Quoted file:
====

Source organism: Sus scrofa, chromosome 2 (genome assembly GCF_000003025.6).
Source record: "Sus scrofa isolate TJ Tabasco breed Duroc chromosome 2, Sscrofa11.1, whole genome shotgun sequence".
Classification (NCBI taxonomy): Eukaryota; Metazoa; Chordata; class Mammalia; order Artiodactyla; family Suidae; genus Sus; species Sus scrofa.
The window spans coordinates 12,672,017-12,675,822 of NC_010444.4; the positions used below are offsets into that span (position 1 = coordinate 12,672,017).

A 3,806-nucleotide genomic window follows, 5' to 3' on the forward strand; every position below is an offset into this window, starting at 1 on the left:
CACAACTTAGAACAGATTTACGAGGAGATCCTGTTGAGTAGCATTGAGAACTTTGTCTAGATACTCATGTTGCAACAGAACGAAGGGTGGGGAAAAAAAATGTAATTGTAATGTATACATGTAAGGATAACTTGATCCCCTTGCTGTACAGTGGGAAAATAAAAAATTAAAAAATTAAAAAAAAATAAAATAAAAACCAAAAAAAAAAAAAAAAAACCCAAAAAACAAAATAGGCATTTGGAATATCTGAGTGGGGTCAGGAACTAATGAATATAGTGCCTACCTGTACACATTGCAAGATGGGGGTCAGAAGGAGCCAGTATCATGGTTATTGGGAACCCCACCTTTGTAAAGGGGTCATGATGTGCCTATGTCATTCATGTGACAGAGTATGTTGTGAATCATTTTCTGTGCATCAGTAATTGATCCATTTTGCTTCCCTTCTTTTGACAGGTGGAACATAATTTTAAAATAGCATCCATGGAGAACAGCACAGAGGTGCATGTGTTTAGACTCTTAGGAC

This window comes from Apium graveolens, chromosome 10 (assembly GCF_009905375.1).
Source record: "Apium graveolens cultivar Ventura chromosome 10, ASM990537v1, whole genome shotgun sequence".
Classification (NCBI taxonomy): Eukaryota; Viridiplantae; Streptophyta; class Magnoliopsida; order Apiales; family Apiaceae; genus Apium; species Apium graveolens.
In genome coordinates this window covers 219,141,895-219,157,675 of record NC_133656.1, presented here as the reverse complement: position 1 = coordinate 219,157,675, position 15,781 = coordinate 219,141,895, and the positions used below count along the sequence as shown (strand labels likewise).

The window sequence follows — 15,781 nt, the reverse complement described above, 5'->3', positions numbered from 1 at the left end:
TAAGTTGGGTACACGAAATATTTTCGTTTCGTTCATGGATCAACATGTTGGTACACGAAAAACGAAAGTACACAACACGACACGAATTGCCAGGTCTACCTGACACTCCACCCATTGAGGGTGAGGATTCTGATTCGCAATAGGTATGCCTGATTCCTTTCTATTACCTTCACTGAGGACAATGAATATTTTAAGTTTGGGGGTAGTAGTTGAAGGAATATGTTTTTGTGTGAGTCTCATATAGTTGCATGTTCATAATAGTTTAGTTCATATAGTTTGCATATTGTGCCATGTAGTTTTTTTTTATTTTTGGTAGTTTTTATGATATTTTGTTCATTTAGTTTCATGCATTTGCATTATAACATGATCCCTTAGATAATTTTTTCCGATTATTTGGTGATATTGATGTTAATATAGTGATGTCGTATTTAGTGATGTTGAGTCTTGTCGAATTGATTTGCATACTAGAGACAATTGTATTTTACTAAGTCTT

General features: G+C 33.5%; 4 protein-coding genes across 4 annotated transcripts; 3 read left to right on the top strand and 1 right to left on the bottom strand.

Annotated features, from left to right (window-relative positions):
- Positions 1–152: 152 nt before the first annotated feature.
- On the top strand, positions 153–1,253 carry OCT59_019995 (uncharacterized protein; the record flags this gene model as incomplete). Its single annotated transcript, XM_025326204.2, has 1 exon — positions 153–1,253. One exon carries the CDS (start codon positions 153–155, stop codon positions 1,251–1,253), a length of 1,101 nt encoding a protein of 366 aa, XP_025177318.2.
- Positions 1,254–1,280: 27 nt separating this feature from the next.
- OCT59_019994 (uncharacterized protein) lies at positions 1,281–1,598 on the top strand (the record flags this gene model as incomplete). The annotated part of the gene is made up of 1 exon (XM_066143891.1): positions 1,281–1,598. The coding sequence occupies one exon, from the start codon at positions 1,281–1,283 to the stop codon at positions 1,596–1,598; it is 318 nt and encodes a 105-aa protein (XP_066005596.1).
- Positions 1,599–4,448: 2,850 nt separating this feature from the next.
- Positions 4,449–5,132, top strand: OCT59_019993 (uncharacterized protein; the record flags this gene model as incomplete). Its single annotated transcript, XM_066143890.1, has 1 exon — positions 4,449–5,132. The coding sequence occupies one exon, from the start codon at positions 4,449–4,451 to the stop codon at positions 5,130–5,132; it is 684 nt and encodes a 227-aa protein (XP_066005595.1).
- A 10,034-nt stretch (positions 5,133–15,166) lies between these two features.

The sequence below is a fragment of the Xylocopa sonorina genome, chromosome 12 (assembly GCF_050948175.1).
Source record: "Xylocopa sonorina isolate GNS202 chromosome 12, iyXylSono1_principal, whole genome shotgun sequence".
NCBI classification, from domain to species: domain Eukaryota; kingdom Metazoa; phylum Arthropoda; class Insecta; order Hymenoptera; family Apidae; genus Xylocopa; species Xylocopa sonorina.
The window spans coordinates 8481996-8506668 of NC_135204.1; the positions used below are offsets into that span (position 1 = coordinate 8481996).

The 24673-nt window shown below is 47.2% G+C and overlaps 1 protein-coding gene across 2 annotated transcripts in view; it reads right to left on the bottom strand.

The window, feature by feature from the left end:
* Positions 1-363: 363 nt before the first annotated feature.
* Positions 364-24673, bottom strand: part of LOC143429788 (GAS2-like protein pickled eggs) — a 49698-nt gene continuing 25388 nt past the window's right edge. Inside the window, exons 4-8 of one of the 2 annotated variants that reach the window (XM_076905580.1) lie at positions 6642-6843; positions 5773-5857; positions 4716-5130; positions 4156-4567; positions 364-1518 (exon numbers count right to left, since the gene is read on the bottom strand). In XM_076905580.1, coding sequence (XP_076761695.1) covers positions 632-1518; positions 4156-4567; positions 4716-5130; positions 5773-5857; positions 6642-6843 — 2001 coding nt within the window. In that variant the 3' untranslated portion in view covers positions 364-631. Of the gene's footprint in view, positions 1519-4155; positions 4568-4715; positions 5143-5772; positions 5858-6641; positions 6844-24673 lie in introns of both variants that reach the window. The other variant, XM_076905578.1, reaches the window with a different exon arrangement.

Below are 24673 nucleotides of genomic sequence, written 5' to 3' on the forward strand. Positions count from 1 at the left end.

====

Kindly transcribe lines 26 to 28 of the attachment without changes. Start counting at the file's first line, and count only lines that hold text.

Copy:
The 24673-nt window shown below is 47.2% G+C and overlaps 1 protein-coding gene across 2 annotated transcripts in view; it reads right to left on the bottom strand.

The window, feature by feature from the left end:
* Positions 1-363: 363 nt before the first annotated feature.